Forthcoming

"Freeing yourself was one thing; claiming ownership of that freed self was another." author Toni Morrison (1931- 05.08.2019)

“If I tell the story, I control the version. Because if I tell the story, I can make you laugh, and I would rather have you laugh at me than feel sorry for me”; Nora Ephron, author/comedian

"Make your story count". Michelle Obama

"Social pain is understood through the lens of racial animus". Researcher/author Sean McElwee writing in Salon, 2016

"We are citizens, not subjects. We have the right to criticize government without fear."  Chelsea Manning; activist/whisleblower

“My father was a slave and my people died to build this country, and I’m going to stay right here and have a part of it, just like you, And no fascist minded people, like you, will drive me from it. Is that clear?” Paul Robeson; activist/singer

“We have a system of justice in this country that treats you much better if you're rich and guilty than if you're poor and innocent”. from civil rights attorney Bryan Stevenson

“This Fourth of July is yours, not mine. You may rejoice, I must mourn. To drag a man in fetters into the grand illuminated temple of liberty, and call upon him to join you in joyous anthems, were inhuman mockery and sacrilegious irony. Do you mean, citizens, to mock me, by asking me to speak today?” Frederick Douglass, WHAT TO THE SLAVE IS 4TH JULY? 07.05.1852 (full text in blog)

Senator Elizabeth Warren "We're a country that is built on our differences; that is our strength, not our weakness"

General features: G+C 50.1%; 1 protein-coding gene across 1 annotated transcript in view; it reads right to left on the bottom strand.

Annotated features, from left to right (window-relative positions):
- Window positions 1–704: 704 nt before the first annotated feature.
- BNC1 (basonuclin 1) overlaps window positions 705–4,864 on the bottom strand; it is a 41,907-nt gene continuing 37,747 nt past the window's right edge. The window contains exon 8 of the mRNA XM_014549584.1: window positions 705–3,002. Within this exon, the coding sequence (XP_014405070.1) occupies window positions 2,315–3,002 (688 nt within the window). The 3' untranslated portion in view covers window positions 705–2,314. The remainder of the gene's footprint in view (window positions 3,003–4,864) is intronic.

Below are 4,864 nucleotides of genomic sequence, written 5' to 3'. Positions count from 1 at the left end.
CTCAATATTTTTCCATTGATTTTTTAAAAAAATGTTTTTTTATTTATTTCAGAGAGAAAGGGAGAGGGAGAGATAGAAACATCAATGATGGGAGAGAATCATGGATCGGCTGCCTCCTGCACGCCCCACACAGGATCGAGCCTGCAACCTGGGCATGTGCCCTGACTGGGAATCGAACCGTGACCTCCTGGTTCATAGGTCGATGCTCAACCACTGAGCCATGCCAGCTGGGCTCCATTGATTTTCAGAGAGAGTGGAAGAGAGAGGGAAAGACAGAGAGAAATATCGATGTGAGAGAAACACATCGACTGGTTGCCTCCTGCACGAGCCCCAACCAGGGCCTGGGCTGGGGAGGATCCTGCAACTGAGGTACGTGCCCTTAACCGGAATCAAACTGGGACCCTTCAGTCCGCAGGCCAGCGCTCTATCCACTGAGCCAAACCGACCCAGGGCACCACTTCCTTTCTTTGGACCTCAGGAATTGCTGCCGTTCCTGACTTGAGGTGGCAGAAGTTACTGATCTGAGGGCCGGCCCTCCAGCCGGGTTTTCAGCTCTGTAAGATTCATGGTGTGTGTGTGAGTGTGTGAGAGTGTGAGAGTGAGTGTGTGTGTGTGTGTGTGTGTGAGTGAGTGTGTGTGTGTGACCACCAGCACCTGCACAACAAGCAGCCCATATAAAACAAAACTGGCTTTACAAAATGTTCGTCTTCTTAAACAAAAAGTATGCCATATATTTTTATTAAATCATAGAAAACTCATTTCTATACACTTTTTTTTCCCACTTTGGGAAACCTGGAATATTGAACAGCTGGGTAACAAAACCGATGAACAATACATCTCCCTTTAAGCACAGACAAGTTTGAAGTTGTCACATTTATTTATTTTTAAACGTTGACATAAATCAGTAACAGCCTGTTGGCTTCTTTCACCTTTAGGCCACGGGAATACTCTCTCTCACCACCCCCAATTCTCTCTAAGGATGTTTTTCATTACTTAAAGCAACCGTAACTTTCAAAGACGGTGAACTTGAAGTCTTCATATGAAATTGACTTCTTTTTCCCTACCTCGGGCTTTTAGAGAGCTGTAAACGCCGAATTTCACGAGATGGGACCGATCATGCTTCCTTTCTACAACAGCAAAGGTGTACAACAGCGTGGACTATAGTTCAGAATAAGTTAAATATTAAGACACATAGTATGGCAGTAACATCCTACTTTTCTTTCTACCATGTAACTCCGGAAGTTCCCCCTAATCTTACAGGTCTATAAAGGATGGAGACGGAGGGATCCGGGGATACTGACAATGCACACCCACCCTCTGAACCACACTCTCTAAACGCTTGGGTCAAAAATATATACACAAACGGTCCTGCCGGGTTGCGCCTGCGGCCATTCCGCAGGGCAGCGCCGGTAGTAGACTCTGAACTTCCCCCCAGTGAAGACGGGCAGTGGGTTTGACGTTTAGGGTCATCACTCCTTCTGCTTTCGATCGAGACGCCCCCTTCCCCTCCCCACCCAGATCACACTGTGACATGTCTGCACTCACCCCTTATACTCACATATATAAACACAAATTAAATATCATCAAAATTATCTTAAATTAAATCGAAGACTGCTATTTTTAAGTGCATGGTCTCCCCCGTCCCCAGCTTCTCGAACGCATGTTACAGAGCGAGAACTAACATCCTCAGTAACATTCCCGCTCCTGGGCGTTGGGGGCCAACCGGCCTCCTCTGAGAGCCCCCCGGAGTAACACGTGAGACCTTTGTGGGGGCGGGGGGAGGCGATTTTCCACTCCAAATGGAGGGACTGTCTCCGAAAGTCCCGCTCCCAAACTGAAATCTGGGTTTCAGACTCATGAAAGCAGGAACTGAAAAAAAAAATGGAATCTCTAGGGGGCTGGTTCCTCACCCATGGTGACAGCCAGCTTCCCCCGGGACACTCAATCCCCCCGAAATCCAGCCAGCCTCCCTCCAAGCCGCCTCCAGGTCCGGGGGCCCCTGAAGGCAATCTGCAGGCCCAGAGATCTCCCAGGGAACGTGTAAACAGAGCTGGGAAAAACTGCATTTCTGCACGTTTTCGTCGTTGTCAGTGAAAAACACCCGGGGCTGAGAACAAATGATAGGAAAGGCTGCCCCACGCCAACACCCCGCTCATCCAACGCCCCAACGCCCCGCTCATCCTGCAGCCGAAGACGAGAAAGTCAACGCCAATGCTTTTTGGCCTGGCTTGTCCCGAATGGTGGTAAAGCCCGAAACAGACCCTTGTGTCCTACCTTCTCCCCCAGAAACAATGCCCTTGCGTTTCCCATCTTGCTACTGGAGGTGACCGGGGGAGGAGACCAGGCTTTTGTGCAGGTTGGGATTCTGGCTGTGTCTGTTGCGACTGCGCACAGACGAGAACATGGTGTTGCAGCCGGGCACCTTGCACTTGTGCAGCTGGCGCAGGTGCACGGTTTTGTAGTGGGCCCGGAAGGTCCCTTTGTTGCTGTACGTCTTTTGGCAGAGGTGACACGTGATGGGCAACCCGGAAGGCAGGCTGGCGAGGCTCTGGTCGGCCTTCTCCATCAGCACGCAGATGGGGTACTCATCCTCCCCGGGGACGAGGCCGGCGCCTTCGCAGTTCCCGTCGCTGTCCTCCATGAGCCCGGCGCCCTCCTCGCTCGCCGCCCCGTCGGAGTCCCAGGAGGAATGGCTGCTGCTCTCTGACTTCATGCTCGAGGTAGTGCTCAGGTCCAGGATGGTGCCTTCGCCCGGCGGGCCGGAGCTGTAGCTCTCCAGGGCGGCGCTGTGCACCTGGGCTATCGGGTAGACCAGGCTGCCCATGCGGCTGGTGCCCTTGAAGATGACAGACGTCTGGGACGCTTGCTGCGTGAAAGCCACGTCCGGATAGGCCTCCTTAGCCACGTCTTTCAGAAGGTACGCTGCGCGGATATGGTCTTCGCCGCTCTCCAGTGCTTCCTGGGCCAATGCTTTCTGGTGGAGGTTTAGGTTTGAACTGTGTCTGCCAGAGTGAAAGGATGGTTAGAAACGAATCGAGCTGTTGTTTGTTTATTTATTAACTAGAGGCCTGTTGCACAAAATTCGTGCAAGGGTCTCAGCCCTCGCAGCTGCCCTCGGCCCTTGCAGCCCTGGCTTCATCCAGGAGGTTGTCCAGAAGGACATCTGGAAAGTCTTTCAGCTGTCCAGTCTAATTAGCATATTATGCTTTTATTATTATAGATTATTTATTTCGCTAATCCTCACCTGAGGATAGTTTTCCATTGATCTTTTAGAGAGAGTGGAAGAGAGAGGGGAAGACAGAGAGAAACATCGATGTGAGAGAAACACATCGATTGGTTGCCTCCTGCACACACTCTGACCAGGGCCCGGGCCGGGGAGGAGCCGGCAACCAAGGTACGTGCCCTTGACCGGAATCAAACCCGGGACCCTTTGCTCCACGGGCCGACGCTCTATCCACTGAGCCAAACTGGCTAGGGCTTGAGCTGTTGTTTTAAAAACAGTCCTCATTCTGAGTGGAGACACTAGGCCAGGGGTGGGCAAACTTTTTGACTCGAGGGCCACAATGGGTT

"We are more alike than we are different"v  Maya Angelou

As a Black writer, I was expected to accept the role of victim. That made it difficult in the beginning to be a writer.      James Baldwin

I often feel that there must have been something that I should’ve done that I didn’t do. But I can’t identify what it is that I didn’t do. That’s the first difficulty. And the second is, what makes you think you’re it?   

         Harry Belafonte, activist and singer at 89

 

It ain't what you don't know that gets you into trouble; It's what you know for sure that just ainst so.

Mark Twain

 

You can't be brave if you've only had wonderful things happen to you.

Mary Tyler Moore

 

 You can’t defend Christianity by being against refugees and other religions

Pope Francis:

 

"I don't have to be what you want me to be". Muhammad Ali

"The Secret of Living Well and Longer: eat half, walk double, laugh triple, and love without measure"  attributed to Tibetan sources

Recent audio posts include interviews with Rumi interpreter Shahram Shiva, London-based author Aamer Hussein, South African Muslim scholar, professor Farid Esack, and Iraqi journalist Nermeen Al-Mufti's brief account of Kirkuk City history. Your comments on our blogs are always welcome.

 

A Desultory Election Day in America

2017-11-13

by Barbara Nimri Aziz

A Desultory Election Day in America

By 10 a.m. Tuesday morning, voting would have trailed off in some polling stations, after “workers” stopped in before setting out for their jobs--in schools, restaurants, county offices and on construction sites. There might be a rush after dark when people head home. That‘s why polls open at 6 a.m. and close at 9 at night.

In our small town however, when I arrive mid-morning, it’s busy-- relatively.